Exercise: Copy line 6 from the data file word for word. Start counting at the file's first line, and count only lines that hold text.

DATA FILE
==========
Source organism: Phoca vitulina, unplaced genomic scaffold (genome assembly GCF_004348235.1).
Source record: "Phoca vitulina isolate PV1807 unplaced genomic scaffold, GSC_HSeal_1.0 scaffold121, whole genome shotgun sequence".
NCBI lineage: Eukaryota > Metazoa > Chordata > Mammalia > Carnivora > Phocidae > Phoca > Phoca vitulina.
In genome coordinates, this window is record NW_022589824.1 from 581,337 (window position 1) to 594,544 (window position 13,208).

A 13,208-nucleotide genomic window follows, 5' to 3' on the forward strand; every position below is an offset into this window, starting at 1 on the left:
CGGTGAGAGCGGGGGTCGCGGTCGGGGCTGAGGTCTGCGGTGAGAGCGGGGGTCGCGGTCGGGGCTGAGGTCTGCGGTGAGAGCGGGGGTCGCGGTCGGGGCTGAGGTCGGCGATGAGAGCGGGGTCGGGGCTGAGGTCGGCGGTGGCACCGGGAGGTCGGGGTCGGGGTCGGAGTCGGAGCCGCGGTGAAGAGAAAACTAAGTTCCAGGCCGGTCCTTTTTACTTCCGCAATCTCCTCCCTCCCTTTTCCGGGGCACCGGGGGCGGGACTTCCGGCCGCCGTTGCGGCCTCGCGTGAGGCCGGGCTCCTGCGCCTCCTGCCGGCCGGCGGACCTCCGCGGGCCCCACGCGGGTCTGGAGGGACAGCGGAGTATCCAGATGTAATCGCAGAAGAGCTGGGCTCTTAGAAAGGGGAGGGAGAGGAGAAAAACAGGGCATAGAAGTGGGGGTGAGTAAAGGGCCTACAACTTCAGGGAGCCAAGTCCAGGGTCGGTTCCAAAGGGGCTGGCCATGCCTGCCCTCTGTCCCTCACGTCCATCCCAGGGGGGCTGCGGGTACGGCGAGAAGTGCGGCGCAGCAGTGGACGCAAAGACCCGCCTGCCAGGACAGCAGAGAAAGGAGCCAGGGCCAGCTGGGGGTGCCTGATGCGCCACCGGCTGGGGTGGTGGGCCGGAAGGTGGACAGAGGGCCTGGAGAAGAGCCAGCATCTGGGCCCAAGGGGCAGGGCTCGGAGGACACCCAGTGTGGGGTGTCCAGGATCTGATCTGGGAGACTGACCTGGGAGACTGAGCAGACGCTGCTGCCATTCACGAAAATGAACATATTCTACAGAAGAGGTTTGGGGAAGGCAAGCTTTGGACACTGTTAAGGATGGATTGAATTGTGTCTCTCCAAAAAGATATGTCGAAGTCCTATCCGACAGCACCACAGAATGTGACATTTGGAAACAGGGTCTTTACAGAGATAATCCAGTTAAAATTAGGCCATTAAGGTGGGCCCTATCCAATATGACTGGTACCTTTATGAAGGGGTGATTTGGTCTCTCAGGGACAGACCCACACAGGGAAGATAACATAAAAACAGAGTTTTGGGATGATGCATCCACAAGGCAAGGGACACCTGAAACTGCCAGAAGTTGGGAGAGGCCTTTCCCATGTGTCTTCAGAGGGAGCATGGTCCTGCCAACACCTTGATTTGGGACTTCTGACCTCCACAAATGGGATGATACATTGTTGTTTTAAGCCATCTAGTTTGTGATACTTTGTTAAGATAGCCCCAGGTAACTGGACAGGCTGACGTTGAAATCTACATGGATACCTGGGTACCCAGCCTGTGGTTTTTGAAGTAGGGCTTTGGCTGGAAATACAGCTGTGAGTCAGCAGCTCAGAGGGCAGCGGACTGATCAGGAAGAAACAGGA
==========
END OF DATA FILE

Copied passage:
CGGTGAGAGCGGGGGTCGCGGTCGGGGCTGAGGTCTGCGGTGAGAGCGGGGGTCGCGGTCGGGGCTGAGGTCTGCGGTGAGAGCGGGGGTCGCGGTCGGGGCTGAGGTCGGCGATGAGAGCGGGGTCGGGGCTGAGGTCGGCGGTGGCACCGGGAGGTCGGGGTCGGGGTCGGAGTCGGAGCCGCGGTGAAGAGAAAACTAAGTTCCAGGCCGGTCCTTTTTACTTCCGCAATCTCCTCCCTCCCTTTTCCGGGGCACCGGGGGCGGGACTTCCGGCCGCCGTTGCGGCCTCGCGTGAGGCCGGGCTCCTGCGCCTCCTGCCGGCCGGCGGACCTCCGCGGGCCCCACGCGGGTCTGGAGGGACAGCGGAGTATCCAGATGTAATCGCAGAAGAGCTGGGCTCTTAGAAAGGGGAGGGAGAGGAGAAAAACAGGGCATAGAAGTGGGGGTGAGTAAAGGGCCTACAACTTCAGGGAGCCAAGTCCAGGGTCGGTTCCAAAGGGGCTGGCCATGCCTGCCCTCTGTCCCTCACGTCCATCCCAGGGGGGCTGCGGGTACGGCGAGAAGTGCGGCGCAGCAGTGGACGCAAAGACCCGCCTGCCAGGACAGCAGAGAAAGGAGCCAGGGCCAGCTGGGGGTGCCTGATGCGCCACCGGCTGGGGTGGTGGGCCGGAAGGTGGACAGAGGGCCTGGAGAAGAGCCAGCATCTGGGCCCAAGGGGCAGGGCTCGGAGGACACCCAGTGTGGGGTGTCCAGGATCTGATCTGGGAGACTGACCTGGGAGACTGAGCAGACGCTGCTGCCATTCACGAAAATGAACATATTCTACAGAAGAGGTTTGGGGAAGGCAAGCTTTGGACACTGTTAAGGATGGATTGAATTGTGTCTCTCCAAAAAGATATGTCGAAGTCCTATCCGACAGCACCACAGAATGTGACATTTGGAAACAGGGTCTTTACAGAGATAATCCAGTTAAAATTAGGCCATTAAGGTGGGCCCTATCCAATATGACTGGTACCTTTATGAAGGGGTGATTTGGTCTCTCAGGGACAGACCCACACAGGGAAGATAACATAAAAACAGAGTTTTGGGATGATGCATCCACAAGGCAAGGGACACCTGAAACTGCCAGAAGTTGGGAGAGGCCTTTCCCATGTGTCTTCAGAGGGAGCATGGTCCTGCCAACACCTTGATTTGGGACTTCTGACCTCCACAAATGGGATGATACATTGTTGTTTTAAGCCATCTAGTTTGTGATACTTTGTTAAGATAGCCCCAGGTAACTGGACAGGCTGACGTTGAAATCTACATGGATACCTGGGTACCCAGCCTGTGGTTTTTGAAGTAGGGCTTTGGCTGGAAATACAGCTGTGAGTCAGCAGCTCAGAGGGCAGCGGACTGATCAGGAAGAAACAGGA